is a brand name of oxycodone hydrochloride, a
synthetic opioid derived from thebaine. Oxycontin is, in medical terms, an
opioid analgesic prescribed to relieve pain resulting
from arthritis, bursitis, neuralgia, injuries and cancer. It is a
high abuse potential drug ("Schedule II" narcotic).
People may abuse OxyContin because of its euphoric effect,
similar to heroin.
Alternative & street names:
OCs, ox, and oxy, 40 (a 40 mg tablet), 80 (an 80-mg tablet),
Blue, hillbilly heroin, Kicker, Oxycotton, Cotton.
How is Oxycontin taken?
swallowed whole – as prescribed, Oxycontin has a controlled release over 12
broken, crushed or chewed – breaking the tablet negates the controlled release,
giving the user 12 hours’ of medication in one dose
– addicts of oxycontin often crush and snort the pill in order to negate the
controlled time release.
– addicts also sometimes dissolve crushed pills into water and then inject them
Effects of consumption
any drug derived from opium, Oxycontin is an effective painkiller because it
decreases pain sensitivity and increases pain tolerance. Oxycontin is designed
for its painkilling effect to slowly release in a patient’s body over a 12-hour
period. However, addicts can undermine the time-release design of Oxycontin by
consuming it via methods not prescribed by doctors.
Impact on the mind/body and health
Long-term OxyContin users risk
developing a tolerance for it, requiring them to take larger and larger doses
to achieve the same effects. Long-term abuse of Oxycontin can lead to
addiction, and those who become addicted will endure withdrawal symptoms when
they stop using.
Because Oxycontin slows the user’s
breathing, a large dose could cause a user to die by respiratory depression –
particularly at risk are inexperienced users who don’t know how much is a large
dose and don’t have a tolerance for Oxycontin like a long-term user might.
users who inject OxyContin intravenously expose themselves to more risks,
including HIV and hepatitis.
Signs of abuse of this substance
Oxycontin contains a time-release formula, a sure sign of Oxycontin abuse is
when a user modifies the tablet – by chewing, crushing, breaking, snorting or
injecting it – in order to obtain the full dose in one rush instead of over a
to the US government, OxyContin abuse among high school students is a
particular problem – 4% of high school seniors in the United States abused the
drug at least once in the past year.
Common treatment options
OxyContin addicts have a number of
addiction treatment options available to them and their families, including:
- cold turkey
- rapid medical detox combined
with residential treatment
- rapid medical detox combined
with outpatient treatment
- ultra rapid detox
Quitting cold turkey is often an
addict’s first choice, but is rarely successful. Even those who endure the
initial withdrawal face a lengthy battle with cravings that pull them toward
Medical detox with continuing
treatment is the standard “drug rehab” route. The recovery process begins with
a medically assisted detoxification as OxyContin addicts must first overcome
During detox, medications are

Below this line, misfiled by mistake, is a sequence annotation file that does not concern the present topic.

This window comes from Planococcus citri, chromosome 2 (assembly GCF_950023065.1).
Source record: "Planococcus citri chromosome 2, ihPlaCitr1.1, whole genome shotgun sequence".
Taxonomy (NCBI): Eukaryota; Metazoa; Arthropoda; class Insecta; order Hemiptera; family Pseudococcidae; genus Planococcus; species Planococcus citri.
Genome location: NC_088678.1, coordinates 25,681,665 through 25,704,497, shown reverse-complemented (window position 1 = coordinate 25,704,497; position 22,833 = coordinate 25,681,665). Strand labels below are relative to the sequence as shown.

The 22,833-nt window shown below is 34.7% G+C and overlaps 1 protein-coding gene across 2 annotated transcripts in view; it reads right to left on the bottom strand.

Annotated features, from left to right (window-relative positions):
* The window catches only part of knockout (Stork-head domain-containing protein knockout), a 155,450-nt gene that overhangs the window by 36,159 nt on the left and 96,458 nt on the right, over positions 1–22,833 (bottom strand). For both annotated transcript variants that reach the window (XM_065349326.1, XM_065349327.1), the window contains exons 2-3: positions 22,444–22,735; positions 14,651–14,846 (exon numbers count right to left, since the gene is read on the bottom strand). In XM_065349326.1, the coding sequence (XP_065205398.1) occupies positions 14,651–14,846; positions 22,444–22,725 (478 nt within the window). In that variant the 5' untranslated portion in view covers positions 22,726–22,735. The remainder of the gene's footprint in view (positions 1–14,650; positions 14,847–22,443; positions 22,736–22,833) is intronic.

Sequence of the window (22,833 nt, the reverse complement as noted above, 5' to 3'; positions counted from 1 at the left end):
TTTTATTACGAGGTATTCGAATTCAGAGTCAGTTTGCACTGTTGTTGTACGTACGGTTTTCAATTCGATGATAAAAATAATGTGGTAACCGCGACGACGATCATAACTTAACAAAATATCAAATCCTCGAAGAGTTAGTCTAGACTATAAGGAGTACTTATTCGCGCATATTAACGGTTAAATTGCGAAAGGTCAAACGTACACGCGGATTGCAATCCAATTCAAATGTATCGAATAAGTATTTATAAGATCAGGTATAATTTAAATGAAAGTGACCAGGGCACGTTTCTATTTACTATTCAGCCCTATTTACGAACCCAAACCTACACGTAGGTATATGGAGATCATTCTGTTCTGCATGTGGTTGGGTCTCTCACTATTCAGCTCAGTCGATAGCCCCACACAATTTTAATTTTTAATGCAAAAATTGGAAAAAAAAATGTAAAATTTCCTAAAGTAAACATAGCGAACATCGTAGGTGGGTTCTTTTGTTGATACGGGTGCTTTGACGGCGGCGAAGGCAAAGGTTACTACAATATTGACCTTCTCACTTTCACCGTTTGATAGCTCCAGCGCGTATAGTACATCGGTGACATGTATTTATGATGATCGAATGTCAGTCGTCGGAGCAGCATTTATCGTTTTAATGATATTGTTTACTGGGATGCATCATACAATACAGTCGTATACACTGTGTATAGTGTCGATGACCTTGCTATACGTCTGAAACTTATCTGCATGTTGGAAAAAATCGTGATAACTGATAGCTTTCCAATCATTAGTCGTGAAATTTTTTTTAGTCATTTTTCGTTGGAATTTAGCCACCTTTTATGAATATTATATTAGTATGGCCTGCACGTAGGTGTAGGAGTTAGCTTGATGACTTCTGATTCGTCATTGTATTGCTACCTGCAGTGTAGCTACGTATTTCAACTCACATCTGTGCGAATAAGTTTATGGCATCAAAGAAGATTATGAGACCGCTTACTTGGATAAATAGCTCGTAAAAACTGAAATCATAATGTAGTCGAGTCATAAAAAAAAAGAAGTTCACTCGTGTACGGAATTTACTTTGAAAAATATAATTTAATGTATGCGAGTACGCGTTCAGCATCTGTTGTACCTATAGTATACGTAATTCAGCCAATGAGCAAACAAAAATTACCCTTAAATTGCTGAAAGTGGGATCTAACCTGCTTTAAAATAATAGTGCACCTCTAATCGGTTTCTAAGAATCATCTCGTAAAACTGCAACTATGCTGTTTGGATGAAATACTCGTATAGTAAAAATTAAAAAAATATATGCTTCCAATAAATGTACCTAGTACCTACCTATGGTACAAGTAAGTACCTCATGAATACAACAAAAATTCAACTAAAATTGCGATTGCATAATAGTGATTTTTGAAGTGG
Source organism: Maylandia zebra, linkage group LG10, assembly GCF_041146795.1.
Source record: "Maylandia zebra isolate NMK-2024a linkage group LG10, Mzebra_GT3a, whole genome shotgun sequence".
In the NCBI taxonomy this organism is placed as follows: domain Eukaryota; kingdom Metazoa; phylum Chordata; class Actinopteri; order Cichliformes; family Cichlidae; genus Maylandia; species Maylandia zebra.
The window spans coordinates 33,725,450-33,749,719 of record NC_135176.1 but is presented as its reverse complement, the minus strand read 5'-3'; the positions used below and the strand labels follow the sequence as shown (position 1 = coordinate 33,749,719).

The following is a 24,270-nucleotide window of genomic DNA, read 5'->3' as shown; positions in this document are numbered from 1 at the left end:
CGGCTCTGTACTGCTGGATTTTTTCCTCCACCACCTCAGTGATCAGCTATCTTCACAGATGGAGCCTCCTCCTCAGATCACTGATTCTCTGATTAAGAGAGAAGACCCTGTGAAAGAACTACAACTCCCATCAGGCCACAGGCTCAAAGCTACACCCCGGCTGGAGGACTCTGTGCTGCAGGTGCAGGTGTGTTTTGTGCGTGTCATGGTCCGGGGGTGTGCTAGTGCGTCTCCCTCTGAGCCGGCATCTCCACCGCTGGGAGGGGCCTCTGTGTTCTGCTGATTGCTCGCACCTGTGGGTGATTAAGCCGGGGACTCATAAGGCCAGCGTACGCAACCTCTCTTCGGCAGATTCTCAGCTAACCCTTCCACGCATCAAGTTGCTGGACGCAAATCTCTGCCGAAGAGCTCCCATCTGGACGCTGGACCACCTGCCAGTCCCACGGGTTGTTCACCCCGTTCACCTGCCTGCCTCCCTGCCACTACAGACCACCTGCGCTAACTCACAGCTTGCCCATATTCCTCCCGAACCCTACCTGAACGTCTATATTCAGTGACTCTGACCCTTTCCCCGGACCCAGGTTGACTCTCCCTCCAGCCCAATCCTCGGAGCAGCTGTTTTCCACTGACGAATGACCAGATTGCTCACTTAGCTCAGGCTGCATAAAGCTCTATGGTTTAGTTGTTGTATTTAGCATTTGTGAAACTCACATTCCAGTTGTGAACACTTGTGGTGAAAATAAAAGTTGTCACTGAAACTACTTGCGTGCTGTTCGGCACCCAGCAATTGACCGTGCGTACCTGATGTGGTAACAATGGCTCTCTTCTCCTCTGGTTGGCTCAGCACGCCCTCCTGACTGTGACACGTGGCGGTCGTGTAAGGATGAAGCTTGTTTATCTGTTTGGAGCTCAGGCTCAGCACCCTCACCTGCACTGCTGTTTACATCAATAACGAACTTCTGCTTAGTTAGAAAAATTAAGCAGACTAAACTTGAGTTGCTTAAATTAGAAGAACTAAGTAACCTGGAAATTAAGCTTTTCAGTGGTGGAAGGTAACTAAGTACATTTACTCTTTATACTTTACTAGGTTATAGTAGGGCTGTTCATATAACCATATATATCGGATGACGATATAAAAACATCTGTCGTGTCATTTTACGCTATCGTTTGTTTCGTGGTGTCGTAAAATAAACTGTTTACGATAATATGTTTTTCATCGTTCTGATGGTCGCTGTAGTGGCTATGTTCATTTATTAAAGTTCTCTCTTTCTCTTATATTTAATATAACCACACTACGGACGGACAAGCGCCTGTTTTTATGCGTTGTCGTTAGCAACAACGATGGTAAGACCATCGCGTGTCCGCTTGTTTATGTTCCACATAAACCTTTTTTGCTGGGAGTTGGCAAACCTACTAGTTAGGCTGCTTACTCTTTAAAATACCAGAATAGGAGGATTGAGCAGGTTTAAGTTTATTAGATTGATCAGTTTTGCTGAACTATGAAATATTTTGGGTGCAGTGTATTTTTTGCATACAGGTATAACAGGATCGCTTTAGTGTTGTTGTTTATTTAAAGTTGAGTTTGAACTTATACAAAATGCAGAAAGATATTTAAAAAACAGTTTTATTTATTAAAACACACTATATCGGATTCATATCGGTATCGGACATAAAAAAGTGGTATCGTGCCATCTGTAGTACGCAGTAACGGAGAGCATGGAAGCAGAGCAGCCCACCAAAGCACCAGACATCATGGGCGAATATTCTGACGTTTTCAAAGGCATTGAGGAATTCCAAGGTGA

prescribed to help reduce the discomfort of withdrawal, with doctors on call
should a problem arise. After about a week, patients can continue additional treatment.
Detox is not treatment. If a patient
fails to continue treatment after detox, a relapse is practically guaranteed.
Post-detox treatment options vary
between inpatient and outpatient programs, including:
- Individual therapy
- Cognitive behavioral therapy
- 12 Step groups
- Group therapy
- Life skills, vocational and
- Family therapy
Treatment programs teach recovering
addicts the essential skill of how to overcome powerful and permanent cravings
to use again.
Ultra-rapid detox claims to be a
much less uncomfortable program by placing the addict under anesthesia in order
to accelerate the withdrawal period; it is a controversial procedure due to its
high cost and possible danger to the health of the recovering addict.
Methadone is a long-lasting
synthetic opiate used to treat addiction to other opium derivatives such as
OxyContin and heroin. In theory, a patient who receives one dose of methadone
per day will not feel withdrawal symptoms, experience drug cravings, or attain
the euphoric “high” associated with these drugs.
There are, however, disadvantages to
- Methadone is addictive and
subject to abuse
- A patient must go to a clinic
to receive methadone daily.
- Patients who stop using
methadone experience difficult withdrawal symptoms.
Suboxone is a more recently
developed methadone alternative, which works in a similar way to keep a patient
from entering withdrawal without a euphoric “high” or drug cravings.
Suboxone is a significant
improvement on methadone treatment in the following ways:
- no daily clinic visits
necessary; suboxone can be administered in month-long doses.
- withdrawal symptoms much less
severe than methadone.
However, suboxone treatment has its
drawbacks as well:
- As a partial opiate agonist,
suboxone may provide only limited results for heavy addicts, who may
- Suboxone treatment costs more
- Doctors who prescribe Suboxone
might be more difficult to find than a methadone clinic.
who suddenly discontinue their use of Oxycontin will often experience symptoms
typical of any opioid withdrawal, including:
- Loss of